Brian Charles Lara was born on May 2, 1969, in Cantaro, Santa Cruz, Trinidad. Sachin Tendulkar’s international career may have been half as long as Lara’s. But Lara arguably played more truly brilliant innings that took the breath away with their technical mastery and audacity.
Brian Lara (the Prince of Port of Spain) was capable on his day of shredding even the finest bowlers in a way that few, if any, of his peers could match. He won games off his own bat, something that convinced some of his superiority over Tendulkar.
What is beyond argument is that for many years these two incredible cricketers—Lara, at 5 feet 8 inches taller by three inches—sat head and shoulders above their batting rivals. Lara will be best remembered for claiming the world test record twice. The mind-blowing 400 not out against England in Antigua in 2004 still stands as the world record.
Then another his marathon 501 not out in 474 minutes off only 427 balls for Warwickshire in a county championship match against Durham, which remains the highest individual innings in any first-class match. This brutal inning consists of 62 smashing fours and 10 towering sixes.
Earlier in the season, he was unstoppable, scoring six centuries in seven innings while playing for Warwickshire. In 1995, in an away series, he scored three consecutive centuries against England, earning him the title of man of the series.
Astonishingly, though these displays were within their scope and stamina, as was his original Test record score of 375 in 1994, also against England in Antigua, he had even better days than those. What marked him out was how he dealt with the best bowlers of his day.
He was brilliant against Muttiah Muralitharan in Sri Lanka, and that is not easy. Nor was this someone thinking in terms of taking ones and twos, rotating the strike, and boring the bowler to death.
He was picking each delivery, whacking it, and making Murali the Magnificent look Murali the Mortal He was every bit as good against Shane Warne. Only eight Test double-centuries were scored against Shane Warne, and Lara scored three of them. One of these came in Jamaica during a remarkable series in 1999 that was drawn 2–2 and went through every conceivable twist and turn.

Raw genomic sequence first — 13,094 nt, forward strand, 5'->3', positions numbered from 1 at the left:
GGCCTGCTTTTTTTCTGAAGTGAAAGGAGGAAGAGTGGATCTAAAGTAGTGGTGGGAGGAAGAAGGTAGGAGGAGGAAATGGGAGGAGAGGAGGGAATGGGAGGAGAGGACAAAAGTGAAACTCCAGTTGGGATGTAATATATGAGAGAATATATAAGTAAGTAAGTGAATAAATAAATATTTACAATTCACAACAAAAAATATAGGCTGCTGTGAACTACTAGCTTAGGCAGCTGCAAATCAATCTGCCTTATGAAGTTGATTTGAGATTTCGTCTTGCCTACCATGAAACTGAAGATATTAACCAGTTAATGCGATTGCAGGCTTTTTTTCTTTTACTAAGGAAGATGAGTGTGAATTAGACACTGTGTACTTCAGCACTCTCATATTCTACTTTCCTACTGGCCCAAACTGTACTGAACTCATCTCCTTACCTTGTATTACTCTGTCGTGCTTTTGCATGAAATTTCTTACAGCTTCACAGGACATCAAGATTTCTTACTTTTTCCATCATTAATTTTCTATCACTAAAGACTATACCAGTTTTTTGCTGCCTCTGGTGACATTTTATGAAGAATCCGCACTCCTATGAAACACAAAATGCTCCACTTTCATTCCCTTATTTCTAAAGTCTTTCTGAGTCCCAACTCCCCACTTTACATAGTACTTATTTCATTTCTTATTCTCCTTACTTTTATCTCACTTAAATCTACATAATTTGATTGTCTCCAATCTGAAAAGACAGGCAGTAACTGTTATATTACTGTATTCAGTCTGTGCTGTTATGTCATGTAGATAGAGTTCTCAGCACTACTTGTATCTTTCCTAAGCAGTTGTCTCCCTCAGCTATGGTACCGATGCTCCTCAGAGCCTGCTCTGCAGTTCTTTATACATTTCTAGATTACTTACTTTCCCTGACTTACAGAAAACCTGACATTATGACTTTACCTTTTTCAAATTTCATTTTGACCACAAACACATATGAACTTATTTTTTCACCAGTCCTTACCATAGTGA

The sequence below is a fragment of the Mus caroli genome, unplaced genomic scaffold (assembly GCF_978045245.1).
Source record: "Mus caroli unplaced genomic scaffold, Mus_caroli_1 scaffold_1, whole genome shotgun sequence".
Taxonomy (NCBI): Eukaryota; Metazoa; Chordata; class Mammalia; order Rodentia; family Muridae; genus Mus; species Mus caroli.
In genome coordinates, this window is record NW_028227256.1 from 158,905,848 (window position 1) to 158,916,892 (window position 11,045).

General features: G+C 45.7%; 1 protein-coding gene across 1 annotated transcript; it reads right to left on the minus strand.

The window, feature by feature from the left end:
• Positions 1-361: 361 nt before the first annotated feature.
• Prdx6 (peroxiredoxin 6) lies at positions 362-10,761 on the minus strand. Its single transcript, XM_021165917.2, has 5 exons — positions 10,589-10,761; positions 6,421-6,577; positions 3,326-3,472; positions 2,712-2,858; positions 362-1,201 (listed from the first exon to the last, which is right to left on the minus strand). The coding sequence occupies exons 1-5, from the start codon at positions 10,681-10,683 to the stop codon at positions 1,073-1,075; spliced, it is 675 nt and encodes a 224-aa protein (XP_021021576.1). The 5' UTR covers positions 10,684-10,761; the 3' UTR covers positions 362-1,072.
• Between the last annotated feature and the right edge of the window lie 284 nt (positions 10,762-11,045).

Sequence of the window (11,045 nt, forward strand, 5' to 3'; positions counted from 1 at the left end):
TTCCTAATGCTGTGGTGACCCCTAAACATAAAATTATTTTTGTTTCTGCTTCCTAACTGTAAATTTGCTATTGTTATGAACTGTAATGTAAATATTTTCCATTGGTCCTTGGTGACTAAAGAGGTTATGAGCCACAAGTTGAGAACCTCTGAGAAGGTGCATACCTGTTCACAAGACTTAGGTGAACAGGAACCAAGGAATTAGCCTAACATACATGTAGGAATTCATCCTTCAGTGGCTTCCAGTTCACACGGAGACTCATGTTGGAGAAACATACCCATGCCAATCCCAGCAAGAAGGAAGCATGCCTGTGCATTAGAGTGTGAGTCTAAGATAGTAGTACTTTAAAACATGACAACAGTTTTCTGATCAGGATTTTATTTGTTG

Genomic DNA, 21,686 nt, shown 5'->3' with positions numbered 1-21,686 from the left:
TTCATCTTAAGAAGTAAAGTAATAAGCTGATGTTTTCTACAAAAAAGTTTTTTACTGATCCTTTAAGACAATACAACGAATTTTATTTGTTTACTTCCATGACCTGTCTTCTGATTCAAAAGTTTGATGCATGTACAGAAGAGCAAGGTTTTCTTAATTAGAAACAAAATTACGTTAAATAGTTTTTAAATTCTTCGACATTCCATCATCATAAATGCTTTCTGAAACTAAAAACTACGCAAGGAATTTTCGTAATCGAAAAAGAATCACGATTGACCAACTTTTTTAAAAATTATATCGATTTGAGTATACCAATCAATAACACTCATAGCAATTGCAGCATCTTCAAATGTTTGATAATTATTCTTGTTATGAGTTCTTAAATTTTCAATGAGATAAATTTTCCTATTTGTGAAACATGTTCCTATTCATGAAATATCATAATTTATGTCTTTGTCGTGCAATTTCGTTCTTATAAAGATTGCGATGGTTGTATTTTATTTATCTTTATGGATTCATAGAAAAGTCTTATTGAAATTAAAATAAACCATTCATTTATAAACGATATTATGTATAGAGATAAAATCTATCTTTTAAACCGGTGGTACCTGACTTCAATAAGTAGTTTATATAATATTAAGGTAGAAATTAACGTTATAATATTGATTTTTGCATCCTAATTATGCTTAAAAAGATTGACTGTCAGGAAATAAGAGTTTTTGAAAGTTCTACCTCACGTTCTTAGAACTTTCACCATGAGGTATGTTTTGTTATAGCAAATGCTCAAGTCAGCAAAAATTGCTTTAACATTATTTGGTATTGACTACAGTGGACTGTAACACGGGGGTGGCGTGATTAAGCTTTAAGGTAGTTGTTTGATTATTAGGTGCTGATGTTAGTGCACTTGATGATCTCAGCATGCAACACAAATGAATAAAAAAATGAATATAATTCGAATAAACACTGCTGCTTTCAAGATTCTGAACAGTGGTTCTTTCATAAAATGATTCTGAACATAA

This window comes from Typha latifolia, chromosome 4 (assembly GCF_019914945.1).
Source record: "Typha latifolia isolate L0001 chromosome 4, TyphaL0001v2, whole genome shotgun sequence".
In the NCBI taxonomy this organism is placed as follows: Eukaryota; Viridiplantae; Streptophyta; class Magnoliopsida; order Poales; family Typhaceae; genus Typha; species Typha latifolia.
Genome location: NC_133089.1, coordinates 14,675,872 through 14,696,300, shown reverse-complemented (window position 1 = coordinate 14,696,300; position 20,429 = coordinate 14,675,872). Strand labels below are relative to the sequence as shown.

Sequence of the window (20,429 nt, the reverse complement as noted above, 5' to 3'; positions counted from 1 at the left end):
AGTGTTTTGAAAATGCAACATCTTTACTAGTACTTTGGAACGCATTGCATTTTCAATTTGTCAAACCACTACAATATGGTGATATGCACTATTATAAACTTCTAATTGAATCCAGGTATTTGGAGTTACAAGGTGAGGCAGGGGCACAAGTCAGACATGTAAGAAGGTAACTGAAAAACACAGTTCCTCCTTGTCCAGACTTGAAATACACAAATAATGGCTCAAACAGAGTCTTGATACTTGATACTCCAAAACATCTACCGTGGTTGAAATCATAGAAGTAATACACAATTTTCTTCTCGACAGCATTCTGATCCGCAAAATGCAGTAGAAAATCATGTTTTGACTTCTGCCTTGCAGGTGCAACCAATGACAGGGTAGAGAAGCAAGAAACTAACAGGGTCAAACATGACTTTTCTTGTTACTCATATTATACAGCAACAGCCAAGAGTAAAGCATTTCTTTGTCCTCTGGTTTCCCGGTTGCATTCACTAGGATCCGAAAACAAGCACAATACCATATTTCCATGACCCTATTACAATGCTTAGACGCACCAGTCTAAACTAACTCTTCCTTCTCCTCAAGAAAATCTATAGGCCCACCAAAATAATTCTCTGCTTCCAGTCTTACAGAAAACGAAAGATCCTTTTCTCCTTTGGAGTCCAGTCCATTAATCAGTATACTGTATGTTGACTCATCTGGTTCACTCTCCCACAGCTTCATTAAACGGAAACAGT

In the previous game, the West Indies had been dismissed for 51, leaving Lara’s future as captain on the line. In 1998–99, the West Indies suffered their first-ever whitewash, 5-0, at the hands of South Africa under the captaincy of Lara. A match-winning 213 was his response. He then played even better in the next game in Barbados, carrying his side to an improbable victory with an unbeaten 153 after his team lost their eighth wicket with 63 still needed.
According to Wisden’s Top 100 Test Innings, Lara’s 153 not out is the second-best innings after Sir Donald Bradman’s270 against England at the MCG in 1936–37. Curtly Ambrose and Courtney Walsh, in turn, held firm, but of necessity, Lara did most of the scoring. Shane Warne suffered the rare indignity of being dropped for the next match. Brian Lara must have been one of the best of all time against spinners. Perhaps he was fortunate to be brought up in Trinidad (as the tenth of 11 children), where pitches turned more than elsewhere in the Caribbean.
Even so, the way he dominated Murali and Warne was very special. He was also, it seems trite to say, very good against pace, at least until his later years, when a tendency to jump across his crease became exaggerated, and he was perhaps grateful for the protection the helmet afforded him. His first international hundreds came against world-class fast bowlers such as Wasim Akram and Waqar Younisfor Pakistan and Allan Donald for South Africa while playing as a one-day opener in 1993, when they were at something like their peaks.
It is surprising to think that Lara did not score his first century for the West Indies until he was 24 years old, despite the obvious excitement over his ability in his native Trinidad. In his second match for the island, he scored 92 against a Barbados attack containing Malcom Marshall and JoelGarner, and with his own immense self-belief, he kept waiting for his chances.